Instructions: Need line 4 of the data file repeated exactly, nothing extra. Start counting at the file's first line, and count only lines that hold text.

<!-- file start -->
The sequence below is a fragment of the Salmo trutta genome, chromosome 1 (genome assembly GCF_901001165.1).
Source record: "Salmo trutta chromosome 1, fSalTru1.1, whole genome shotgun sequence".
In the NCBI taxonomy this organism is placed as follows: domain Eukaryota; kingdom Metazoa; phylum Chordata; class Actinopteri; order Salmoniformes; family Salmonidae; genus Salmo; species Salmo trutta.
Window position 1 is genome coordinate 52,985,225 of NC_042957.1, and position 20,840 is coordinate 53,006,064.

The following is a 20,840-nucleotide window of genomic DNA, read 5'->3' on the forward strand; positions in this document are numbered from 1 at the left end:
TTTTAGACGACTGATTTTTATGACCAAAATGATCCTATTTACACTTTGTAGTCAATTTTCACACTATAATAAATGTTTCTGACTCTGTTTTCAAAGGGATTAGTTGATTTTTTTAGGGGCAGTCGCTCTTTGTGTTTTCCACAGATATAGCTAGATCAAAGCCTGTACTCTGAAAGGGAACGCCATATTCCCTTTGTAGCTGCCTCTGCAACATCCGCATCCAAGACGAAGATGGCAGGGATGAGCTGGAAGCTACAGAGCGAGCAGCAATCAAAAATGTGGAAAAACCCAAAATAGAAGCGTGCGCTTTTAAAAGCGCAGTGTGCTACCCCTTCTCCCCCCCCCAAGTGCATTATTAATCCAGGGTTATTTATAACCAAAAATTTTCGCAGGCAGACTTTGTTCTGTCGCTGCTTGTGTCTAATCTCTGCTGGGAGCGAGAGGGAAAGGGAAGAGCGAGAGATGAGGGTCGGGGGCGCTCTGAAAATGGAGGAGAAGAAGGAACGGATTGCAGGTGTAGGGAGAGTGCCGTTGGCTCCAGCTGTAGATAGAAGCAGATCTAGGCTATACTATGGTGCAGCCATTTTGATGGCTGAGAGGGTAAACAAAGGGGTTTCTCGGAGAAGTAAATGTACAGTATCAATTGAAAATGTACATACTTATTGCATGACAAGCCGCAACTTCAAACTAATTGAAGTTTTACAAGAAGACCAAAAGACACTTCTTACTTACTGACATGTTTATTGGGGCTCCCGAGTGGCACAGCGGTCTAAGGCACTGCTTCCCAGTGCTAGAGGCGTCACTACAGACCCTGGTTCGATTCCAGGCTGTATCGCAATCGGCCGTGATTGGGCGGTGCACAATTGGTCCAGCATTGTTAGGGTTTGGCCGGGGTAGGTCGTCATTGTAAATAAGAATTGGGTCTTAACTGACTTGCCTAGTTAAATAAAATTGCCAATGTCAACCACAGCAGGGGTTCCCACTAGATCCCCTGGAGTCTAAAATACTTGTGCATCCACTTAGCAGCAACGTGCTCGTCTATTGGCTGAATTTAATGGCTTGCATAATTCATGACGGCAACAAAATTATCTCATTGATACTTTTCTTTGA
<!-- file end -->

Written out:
Window position 1 is genome coordinate 52,985,225 of NC_042957.1, and position 20,840 is coordinate 53,006,064.